LOUISVILLE, Ky. (WHAS11) -- Charges have been dropped in the case where a toddler died after being left in a hot SUV.

Jacquelin Thomas,71, was charged with 2nd-degree manslaughter in the death of her great-nephew, 2-year-old Lavontae Swain, but on Wednesday a Grand Jury returned a "No True Bill" and the charges were dismissed. Thomas' attorney, Keith Kamenish said he sees that as a sign that the jury also saw this as tragic accident.

"They are not sending a message to parents to be unattentive, they are not sending a message to the public that it is okay to leave a child in a hot car, unattended, what they are saying is we understand, under the facts of this case, as found by the police department and the Commonwealth Attorney's office that this was an accident, and it did not rise to the level of a criminal act," said Thomas' Attorney Keith Kamenish.

According to the Cabinet for Health and Family Services documents, the Lil’ Kings and Queens Daycare owner, Thomas, picked up 2-year-old Lavontae Swain from his home on April 18. Surveillance video from the home shows that pick up happened at around 9:30 a.m.

Nearly six hours later, officials said two children discovered the boy inside the daycare vehicle. That tragic discovery was made in the carpool line at Gutermuth Elementary.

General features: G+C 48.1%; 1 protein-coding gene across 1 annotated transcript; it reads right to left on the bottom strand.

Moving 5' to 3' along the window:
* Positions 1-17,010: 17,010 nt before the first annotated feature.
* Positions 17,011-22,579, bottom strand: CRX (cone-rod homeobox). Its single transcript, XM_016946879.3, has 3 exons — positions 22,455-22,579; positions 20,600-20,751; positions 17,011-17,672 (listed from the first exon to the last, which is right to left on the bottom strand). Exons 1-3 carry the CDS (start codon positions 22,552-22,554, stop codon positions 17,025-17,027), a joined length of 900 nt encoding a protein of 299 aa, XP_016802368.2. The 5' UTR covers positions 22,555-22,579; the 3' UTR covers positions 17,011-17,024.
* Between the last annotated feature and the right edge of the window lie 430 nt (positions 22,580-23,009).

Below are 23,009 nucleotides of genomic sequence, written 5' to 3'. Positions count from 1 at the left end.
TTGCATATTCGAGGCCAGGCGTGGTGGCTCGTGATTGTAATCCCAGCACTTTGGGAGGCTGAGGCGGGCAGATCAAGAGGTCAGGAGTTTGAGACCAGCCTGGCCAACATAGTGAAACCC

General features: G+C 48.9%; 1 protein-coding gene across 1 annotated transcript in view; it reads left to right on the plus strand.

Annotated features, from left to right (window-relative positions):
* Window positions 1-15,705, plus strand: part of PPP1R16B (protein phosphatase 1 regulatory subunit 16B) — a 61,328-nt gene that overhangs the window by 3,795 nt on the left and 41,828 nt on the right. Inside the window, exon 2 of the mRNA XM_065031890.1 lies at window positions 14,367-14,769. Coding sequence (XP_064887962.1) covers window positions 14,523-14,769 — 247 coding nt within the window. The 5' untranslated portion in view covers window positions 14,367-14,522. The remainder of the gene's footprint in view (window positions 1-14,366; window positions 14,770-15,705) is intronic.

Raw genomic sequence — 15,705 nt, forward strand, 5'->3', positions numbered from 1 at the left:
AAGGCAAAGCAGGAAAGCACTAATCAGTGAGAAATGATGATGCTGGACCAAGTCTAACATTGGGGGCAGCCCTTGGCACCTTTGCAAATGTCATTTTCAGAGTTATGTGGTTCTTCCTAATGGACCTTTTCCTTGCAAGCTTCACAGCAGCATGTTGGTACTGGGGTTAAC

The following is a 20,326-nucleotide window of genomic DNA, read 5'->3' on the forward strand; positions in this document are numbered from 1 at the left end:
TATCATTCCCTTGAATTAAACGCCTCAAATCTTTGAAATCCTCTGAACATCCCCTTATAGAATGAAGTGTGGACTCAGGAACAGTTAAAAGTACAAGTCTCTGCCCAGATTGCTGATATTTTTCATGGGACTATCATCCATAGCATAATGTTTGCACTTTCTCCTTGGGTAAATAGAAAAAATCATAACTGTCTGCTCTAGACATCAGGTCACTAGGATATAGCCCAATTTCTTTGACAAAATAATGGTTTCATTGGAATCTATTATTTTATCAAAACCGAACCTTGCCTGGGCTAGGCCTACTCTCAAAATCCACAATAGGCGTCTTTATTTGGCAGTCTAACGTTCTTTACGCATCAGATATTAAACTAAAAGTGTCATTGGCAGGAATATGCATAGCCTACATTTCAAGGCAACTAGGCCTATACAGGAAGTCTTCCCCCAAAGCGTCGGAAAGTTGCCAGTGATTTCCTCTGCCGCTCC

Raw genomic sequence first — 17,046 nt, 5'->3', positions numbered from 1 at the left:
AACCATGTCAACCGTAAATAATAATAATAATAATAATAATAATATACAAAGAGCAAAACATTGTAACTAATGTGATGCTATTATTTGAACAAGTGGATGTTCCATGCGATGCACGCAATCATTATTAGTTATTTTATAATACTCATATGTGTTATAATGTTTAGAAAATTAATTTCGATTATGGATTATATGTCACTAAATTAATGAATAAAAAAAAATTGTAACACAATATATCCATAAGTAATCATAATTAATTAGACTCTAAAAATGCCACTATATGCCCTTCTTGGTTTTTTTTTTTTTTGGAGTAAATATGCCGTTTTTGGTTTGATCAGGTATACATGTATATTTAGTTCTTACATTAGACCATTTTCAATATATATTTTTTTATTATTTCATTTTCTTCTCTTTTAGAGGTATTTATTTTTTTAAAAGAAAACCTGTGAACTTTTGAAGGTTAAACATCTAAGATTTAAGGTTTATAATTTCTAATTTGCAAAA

Documents show Thomas verbally admitted to forgetting the child and once discovered, school officials tried to revive the child but it was too late.

"She has told me over and over again, I keep thinking about it Keith, I keep thinking about it, I just don’t know what went wrong. I don’t know why I didn’t look in the backseat of the car just one last time. You know, she is grasping at straws to determine why on that particular day, she wasn’t 100%," said Kamenish.

Thomas didn't want to speak with us today, but Kamenish says Thomas hopes others learn from her mistake.

"How sorry she is that this young boy's life was lost that she feels responsible, because she was the parental figure in control, who had the supervisory responsibilities that to caution other persons in her position, when you put a child in the backseat of the car, leave something in the front seat that will remind you, no matter what always look in the backseat no matter what," said Kamenish.

At the time of Swain's death, Thomas ran the Lil' Kings and Queens Daycare, which The Cabinet for Health and Family Services suspended their license a few days after the incident for investigation. Kamenish says Thomas does not plan to reopen the daycare at this time because Swain's death has made her reconsider if she still has what it takes to run a daycare.